Barclays has been fined, the British have issued their report, and now everything can go on as usual with the London Interbank Offer Rate (“LIBOR”), right?
I don’t think so.
The investigation into rate-fixing by Barclays revealed a widespread culture of pervasive, deceitful conduct in the setting of the most important private sector benchmark for over $300 trillion in derivative contracts and $10 trillion in adjustable-rate loans. It is highly unlikely that Barclays was the only major bank engaging in this conduct, and public investigations and private lawsuits are likely to reveal further misconduct in the months ahead.
The basic structure for the setting of LIBOR is fundamentally flawed. It permits banks with obvious conflicts of interest to skew the LIBOR rate in order to benefit their own firm. Barclays, for example, was alleged to have attempted to manipulate LIBOR to benefit its traders and to hide its growing costs of borrowing in the financial crisis. Barclays also is alleged to have attempted to manipulate LIBOR in collusion with other firms. These actions apparently occurred during both quiescent markets and turbulent ones.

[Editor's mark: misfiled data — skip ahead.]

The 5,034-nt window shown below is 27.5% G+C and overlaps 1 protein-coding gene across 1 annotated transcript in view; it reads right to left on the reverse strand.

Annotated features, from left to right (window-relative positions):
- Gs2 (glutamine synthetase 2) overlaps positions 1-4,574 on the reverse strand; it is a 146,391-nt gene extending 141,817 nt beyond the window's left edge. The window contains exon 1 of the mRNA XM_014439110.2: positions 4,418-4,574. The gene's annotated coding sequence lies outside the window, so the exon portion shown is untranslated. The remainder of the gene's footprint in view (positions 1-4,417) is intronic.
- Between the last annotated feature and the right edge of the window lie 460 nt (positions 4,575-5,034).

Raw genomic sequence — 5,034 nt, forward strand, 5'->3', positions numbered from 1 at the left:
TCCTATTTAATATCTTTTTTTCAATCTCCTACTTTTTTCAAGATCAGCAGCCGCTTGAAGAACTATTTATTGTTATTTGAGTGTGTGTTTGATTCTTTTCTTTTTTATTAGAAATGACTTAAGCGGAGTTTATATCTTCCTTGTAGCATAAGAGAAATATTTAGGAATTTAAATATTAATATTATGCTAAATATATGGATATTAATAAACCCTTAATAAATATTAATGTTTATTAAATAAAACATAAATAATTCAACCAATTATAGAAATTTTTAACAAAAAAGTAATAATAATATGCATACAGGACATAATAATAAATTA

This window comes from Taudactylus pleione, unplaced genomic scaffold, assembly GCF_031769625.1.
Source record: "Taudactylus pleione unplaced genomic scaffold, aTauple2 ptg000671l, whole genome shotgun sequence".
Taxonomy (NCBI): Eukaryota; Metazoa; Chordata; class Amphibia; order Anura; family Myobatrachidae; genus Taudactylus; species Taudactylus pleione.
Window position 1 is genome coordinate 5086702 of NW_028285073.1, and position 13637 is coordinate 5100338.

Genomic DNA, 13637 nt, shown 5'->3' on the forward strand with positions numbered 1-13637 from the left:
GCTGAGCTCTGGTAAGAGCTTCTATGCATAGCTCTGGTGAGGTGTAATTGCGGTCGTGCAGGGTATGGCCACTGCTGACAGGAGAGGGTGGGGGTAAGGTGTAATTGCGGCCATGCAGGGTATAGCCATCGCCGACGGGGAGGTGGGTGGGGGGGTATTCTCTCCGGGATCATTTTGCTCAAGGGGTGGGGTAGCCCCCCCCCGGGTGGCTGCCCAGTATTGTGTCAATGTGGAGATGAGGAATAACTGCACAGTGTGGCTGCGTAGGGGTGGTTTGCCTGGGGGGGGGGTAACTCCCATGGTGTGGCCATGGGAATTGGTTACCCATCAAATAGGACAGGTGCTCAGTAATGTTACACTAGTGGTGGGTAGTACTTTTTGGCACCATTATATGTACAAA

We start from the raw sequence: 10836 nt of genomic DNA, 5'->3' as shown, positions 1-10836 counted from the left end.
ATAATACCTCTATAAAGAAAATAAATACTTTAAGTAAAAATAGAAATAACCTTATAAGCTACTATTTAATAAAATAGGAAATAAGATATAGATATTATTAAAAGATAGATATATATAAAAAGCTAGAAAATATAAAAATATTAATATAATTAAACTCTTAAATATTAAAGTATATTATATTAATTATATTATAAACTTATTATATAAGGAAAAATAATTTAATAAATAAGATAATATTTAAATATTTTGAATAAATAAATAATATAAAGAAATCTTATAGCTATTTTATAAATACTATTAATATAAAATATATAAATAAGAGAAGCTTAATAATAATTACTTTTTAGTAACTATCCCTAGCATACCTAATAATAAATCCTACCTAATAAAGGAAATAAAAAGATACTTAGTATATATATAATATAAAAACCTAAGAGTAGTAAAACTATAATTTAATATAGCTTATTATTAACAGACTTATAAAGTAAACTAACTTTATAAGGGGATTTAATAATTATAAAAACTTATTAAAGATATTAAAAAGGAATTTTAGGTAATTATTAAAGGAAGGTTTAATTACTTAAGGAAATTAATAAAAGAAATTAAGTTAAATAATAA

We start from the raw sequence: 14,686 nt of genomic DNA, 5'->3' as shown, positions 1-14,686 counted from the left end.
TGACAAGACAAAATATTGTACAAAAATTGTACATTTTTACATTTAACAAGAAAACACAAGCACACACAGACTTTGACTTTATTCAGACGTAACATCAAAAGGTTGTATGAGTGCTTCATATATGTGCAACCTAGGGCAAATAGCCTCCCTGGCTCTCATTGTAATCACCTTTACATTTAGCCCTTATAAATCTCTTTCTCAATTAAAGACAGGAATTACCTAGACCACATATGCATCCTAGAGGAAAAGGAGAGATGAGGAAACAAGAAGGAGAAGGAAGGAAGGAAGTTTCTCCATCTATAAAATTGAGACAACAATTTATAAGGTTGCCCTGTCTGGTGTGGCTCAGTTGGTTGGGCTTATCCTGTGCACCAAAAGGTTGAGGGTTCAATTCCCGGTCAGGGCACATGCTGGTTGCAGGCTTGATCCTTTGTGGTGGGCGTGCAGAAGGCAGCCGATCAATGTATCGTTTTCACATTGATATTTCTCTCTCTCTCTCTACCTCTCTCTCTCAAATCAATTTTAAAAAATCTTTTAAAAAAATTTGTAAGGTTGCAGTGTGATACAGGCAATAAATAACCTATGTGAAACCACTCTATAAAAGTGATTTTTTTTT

As it currently stands, LIBOR is not a market interest rate. It provides the illusion of market rates that are relied upon by everyone from sophisticated derivative traders to ordinary mortgage borrowers, but the rate itself is pure fiction. Banks submit a rate at which they supposedly could borrow, but there’s no requirement that the rates submitted be based on actual transactions. A handful of banks can collude to manipulate the rate.
In normal times, the rate is not needed, as U.S. dollar LIBOR tracks (with a regular additional cost reflecting credit and liquidity risks of private borrowing) the risk-free rate of Federal funds and Treasury bills. In abnormal times—such as the financial crisis peak in the fall of 2008—no one can count on the fact that it tracks anyone’s true cost of funds. And if it did track someone’s true cost of funds, it could hardly be said to track the costs of funds of any particular institution facing (or not facing) liquidity or solvency strains, even among the “elite” group setting the rate.